“Today, I had the first interview with C2 (adolescent girl aged 15) who lived in the care of her 80-year old grandmother (C1). Prior to this interview, I had already interviewed C1 on the previous day, where she narrated her perspective of her relationship with C2. Amongst her concerns, C1 suspected that C2 was pregnant. Therefore, I went to interview C2 having this confidential information that her grandmother and others in the family were suspecting that C2 was pregnant. During the interview, while I was keen to find out from C2 about the suspicions of her pregnancy but I did not ask her about it. She also did not talk about it until towards the end of the interview, when I asked her if she had any other thing she wanted to tell me before we closed the interview. She started mumbling, facing down and hesitant to talk. I motivated her to feel free to talk to me. She looked straight into my eyes, and asked, ‘are you going to tell my grandmother that I am pregnant?’ This was her secret, as she was not planning to tell her grandmother. She preferred her grandmother to discover the pregnancy on her own; otherwise, she was nervous she could be expelled at home if her grandmother discovered the pregnancy in its first trimester. As a result, she wanted assurance and commitment from me that her secret would not be passed on to her grandmother”.
In the second example, an older carer was hesitant to narrate confidential information about her grandson and his mother because she feared that her grandson might learn if the interviewer did not keep the information confidential:
“My second interview with A1 (older carer woman aged 64) revealed that A2 (adolescent boy aged 15) was not happy about using his maternal surname hence he was in a process of changing to his paternal surname. When trying to understand the reasons for changing the surname, before she could answer A2 raised up her hands (as if surrendering) and said: ‘it’s difficult to explain people’s secrets [grandson and his mother] … please protect me by keeping this as a secret’. She wanted a guarantee that her grandson would not find out that she divulged his secrets to me”.
Both A1 and C2 had limited trust in the confidentiality process and needed assurance. They were concerned that breach of confidentiality would result in a conflict within the relationship.
To enhance individuals’ trust and confidence in the confidentiality process, we employed several strategies. Firstly, at every start and end of interviews, the interviewer consistently assured each individual that the researcher would not disclose information to the other dyad member. Secondly, we also secured individuals’ confidence through the interviewer’s conduct of adhering to the principle of respect for individual confidentiality by not disclosing information between dyads. Lastly, the nature of repeat interviews allowed the trust to develop which had been earned through their experience of the first interview.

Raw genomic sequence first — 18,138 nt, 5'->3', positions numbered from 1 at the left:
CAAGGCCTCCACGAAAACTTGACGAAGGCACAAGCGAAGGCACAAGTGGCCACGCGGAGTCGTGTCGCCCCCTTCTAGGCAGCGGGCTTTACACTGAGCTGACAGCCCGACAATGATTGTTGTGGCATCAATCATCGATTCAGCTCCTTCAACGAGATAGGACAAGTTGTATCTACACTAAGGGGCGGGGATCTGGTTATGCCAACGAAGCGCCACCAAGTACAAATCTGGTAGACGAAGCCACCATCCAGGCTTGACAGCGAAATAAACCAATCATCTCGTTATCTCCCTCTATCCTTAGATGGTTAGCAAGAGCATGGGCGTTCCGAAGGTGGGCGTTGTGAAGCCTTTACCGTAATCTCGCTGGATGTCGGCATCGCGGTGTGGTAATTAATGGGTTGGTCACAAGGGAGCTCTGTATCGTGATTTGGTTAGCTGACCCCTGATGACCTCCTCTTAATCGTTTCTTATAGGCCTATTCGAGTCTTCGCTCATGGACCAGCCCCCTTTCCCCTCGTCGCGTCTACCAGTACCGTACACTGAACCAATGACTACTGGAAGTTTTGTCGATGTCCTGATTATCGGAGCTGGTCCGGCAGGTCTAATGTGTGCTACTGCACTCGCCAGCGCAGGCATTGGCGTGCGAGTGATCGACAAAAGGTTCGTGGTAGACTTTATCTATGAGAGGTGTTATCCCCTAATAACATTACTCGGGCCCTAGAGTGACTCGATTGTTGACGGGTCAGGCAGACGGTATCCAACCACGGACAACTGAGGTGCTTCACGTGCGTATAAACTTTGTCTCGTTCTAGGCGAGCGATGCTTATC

Fear of unintended disclosure of information by the interviewer
There was no accidental disclosure of information by the interviewer to dyad members; however, there was fear for the interviewer to mix up individual stories between adolescents and their older carers. Mixing up information could have led to unintended disclosure of information. To avoid any unintended disclosure, before conducting subsequent interviews in the same dyad, the interviewer carefully read and reread the summary and listened to the audio of the member’s previous interview to recollect interview content with that member. The interviewer also took rigorous reflexive journal notes throughout the data collection process to maximise awareness of potential threats to confidentiality and continuously reflected on best practice to protect each member’s confidentiality. This enhanced adherence to confidentiality by guarding against slippages.
Right to access confidential information of the other dyad member
It was not only about the researcher not disclosing information unintentionally but also managing requests for breaching confidentiality by a participant. Some participants, particularly older carers, expected the interviewer to inform them about issues discussed with adolescents. For example, after interviewing C2 (adolescent girl aged 15) at home, C1 (older carer aged 80) immediately approached the interviewer to demand information about her adolescent granddaughter from the interviewer. She was suspicious and wanted to find out from the interviewer if the adolescent was indeed pregnant. The older carer wanted to overrule confidentiality and be given the right to access information because of her expectation of authority over the adolescent. This complicated the dyadic research because the interviewer was trying to retain their respect and trust while disagreeing with and not complying with the carer’s request for information. The interviewer politely reminded participants about the confidentiality clause and affirmed that by so doing she wanted all participants to trust her about their information. This approach appeared effective because attempts to seek information about the other member stopped.